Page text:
As the recent situation with Catholics and pro-choice politicians illustrates, theology impacts politics in many ways. How should this interplay be handled by the leaders of the political and religious realms?

As best as I can understand it, Francis W. Porretto says that religious leaders should refrain from imposing theology that might influence politics (emphasis his).

A lawmaker faced with such a moral challenge has nowhere to hide. He must be explicit about his reasons for his positions, both moral and legislative. He must be willing to weather the storm from both the opponents and the proponents of the dubious practice. Sometimes, that one issue will be enough to sink him; the electorate hasn't got much taste for the sort of analysis that leads to a bifurcated position such as that.

But it is a lawmaker's sworn duty to argue and vote as he deems best for his nation. That's the burden of office. That's the price of its prestige and perquisites. For anyone to make that burden worse in an attempt to coerce the lawmaker into changing his position against the dictates of his conscience is deplorable. It is morally unacceptable.

I agree that a religious leader shouldn't use his power to attempt to directly affect politics, but I disagree that any action that makes a lawmaker's job more difficult is morally unacceptable.

A theologian should interpret theology without any concern for the effect his interpretation has on politics. He should focus simply on what is true and what is false. Continuing this example, if the Catholic Church thinks it's wrong to serve Communion to pro-choice people (or even just to pro-choice politicians, or to people with red hair, or whatever) then they should prohibit it and do what they see to be right, regardless of its popularity or political impact.

Most religions, including Catholicism (although I'm not a Catholic), are revealed -- that is, God tells us about himself and how to relate to him, we don't make it up ourselves as we go along. How we want to relate to God is unimportant, as are the effects we want religion to have. (This is all predicated on a belief in the revealed truth. If one believes that man creates God in his own image rather than vice versa, one most likely feels free to change God's preferences according to his own whim.)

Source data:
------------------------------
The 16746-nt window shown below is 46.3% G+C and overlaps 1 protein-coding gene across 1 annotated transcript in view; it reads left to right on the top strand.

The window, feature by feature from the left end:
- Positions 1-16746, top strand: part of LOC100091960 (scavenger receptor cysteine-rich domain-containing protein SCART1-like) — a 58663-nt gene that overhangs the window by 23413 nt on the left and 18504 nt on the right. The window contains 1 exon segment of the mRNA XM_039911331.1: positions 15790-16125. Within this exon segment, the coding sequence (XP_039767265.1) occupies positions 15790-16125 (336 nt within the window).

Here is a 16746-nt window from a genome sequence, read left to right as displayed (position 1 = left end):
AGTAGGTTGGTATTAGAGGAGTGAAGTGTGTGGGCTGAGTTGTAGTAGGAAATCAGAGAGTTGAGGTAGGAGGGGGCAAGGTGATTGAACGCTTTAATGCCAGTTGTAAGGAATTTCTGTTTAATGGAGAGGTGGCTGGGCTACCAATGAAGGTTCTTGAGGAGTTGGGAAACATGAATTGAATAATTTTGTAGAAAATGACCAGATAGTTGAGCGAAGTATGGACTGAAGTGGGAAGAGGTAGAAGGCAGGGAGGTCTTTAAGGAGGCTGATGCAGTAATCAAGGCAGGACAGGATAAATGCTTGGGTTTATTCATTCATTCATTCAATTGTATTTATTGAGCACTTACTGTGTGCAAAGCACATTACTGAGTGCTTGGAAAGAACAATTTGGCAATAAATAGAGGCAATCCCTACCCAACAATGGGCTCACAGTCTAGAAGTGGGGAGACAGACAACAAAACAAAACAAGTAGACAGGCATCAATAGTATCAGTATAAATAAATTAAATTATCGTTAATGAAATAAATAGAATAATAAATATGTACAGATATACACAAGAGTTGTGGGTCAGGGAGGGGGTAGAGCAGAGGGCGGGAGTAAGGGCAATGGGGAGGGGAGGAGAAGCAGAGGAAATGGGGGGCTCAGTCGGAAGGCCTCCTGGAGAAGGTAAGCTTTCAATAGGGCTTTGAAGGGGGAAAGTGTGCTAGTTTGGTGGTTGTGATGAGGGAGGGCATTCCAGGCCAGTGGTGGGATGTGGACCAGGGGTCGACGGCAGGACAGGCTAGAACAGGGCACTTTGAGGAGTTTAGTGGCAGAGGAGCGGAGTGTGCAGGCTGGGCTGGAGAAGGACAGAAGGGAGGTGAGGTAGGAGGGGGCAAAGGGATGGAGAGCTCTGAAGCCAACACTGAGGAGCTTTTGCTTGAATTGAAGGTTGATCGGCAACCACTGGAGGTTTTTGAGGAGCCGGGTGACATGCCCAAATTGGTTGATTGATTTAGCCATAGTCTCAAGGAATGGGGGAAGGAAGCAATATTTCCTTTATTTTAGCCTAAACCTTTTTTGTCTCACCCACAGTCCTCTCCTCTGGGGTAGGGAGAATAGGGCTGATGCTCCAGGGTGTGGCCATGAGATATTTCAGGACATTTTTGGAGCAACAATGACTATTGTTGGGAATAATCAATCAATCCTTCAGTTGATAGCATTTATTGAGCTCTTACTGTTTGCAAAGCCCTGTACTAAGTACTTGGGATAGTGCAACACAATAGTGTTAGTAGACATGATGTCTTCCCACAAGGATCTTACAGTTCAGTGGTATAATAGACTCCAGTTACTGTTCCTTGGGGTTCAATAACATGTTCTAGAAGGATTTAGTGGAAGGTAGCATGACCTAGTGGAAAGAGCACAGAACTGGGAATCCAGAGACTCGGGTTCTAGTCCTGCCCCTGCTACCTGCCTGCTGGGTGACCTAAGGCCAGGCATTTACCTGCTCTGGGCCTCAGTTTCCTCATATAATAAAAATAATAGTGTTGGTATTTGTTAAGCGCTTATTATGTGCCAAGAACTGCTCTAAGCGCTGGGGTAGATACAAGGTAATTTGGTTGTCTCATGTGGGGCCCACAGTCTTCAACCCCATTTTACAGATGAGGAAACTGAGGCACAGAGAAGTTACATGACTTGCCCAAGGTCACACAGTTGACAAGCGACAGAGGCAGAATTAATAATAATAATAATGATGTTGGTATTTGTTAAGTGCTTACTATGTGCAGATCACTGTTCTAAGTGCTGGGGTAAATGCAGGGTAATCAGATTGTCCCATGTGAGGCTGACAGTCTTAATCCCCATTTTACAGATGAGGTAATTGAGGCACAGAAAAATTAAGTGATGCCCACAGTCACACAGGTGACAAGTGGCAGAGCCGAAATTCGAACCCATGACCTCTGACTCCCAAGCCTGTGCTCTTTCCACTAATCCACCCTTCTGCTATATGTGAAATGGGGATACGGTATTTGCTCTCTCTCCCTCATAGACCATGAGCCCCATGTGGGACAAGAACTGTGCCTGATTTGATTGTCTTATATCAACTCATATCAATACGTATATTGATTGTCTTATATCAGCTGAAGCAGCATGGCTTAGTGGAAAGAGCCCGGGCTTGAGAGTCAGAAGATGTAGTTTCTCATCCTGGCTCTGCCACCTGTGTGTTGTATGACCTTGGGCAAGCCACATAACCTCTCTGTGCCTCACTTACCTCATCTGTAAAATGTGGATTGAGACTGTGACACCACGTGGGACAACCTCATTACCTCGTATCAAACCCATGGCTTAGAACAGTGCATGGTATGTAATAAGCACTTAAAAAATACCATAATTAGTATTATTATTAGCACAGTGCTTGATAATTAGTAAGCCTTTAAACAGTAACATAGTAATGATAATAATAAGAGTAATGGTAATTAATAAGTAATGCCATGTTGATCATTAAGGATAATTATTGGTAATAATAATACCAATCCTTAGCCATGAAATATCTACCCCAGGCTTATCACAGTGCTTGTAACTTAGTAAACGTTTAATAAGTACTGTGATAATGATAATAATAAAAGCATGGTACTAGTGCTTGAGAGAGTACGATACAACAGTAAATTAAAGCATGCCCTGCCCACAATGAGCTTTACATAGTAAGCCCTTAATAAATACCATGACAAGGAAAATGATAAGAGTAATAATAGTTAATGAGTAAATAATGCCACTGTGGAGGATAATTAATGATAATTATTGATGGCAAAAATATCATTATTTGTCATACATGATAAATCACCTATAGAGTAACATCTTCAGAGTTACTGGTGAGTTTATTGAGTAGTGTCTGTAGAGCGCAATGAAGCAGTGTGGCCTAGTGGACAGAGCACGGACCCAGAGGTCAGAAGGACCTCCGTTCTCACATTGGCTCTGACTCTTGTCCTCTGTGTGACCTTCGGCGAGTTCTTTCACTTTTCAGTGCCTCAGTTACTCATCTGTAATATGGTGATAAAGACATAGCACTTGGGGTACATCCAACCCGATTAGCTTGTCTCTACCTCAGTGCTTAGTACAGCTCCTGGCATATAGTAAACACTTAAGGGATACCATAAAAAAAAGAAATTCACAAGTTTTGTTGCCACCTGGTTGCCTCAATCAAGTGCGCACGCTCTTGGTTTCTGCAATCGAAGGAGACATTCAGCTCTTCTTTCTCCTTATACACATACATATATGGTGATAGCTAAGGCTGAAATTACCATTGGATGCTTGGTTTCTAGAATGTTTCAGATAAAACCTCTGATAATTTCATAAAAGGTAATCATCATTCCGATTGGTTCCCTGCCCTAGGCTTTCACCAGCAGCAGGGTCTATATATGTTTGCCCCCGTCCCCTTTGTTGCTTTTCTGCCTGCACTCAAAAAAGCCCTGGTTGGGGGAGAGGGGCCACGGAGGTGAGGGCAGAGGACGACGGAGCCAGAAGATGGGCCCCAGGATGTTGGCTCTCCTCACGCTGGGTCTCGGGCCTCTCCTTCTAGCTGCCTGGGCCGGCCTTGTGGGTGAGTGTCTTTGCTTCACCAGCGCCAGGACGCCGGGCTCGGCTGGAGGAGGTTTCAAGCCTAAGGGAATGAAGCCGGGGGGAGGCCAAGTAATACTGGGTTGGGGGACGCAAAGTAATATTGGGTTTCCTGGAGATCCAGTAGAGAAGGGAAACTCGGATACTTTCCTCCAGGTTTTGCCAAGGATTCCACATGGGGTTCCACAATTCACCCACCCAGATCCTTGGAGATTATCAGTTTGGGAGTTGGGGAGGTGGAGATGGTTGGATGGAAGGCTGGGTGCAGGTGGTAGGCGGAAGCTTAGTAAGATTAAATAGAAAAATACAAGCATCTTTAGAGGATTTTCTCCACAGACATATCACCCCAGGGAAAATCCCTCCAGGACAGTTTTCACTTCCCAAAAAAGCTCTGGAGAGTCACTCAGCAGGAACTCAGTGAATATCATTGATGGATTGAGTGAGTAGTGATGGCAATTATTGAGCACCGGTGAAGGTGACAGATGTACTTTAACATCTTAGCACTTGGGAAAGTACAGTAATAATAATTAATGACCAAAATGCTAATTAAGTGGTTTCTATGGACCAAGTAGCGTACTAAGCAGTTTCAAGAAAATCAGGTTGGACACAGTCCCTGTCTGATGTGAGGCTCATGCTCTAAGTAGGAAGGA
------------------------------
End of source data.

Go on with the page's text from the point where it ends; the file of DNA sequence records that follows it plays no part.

If God were to command everyone to become a vegetarian on pain of eternal damnation we might not like it, but our complaints would have no bearing on the truth God had revealed. Cattle ranchers might object to the sudden loss of business, and the economy might struggle with the change, but none of those would invalidate God's command. A religious leader's responsibility is to tell people what God expects from them. Listeners can believe the revelation or not, accept it or reject it, but no human action has any effect on the truth. A revelation that is particularly hard to accept may result in people leaving the religion, and Jesus faced a similar situation. (As it so happens, this passage is directly related to the revelation of communion. Read earlier in the chapter for more details.)

John 6:60-69

On hearing it, many of his disciples said, "This is a hard teaching. Who can accept it?"

Aware that his disciples were grumbling about this, Jesus said to them, "Does this offend you? What if you see the Son of Man ascend to where he was before! The Spirit gives life; the flesh counts for nothing. The words I have spoken to you are spirit and they are life. Yet there are some of you who do not believe." For Jesus had known from the beginning which of them did not believe and who would betray him. He went on to say, "This is why I told you that no one can come to me unless the Father has enabled him."

From this time many of his disciples turned back and no longer followed him.

"You do not want to leave too, do you?" Jesus asked the Twelve.

Simon Peter answered him, "Lord, to whom shall we go? You have the words of eternal life. We believe and know that you are the Holy One of God."

When Jesus taught something that was difficult to accept, many of his followers decided to leave. He then asked his twelve disciples if they intended to leave also, and Peter's response is the only rational reaction to revelation. If you believe God has revealed something, it doesn't matter if you like it or not. Where else can you go?

Religious leaders need to pass on God's revelations, regardless of the consequences. Each individual, and each politician, can then decide for himself how to respond, and when it comes to politicians each voter can decide whether to elect him or not.

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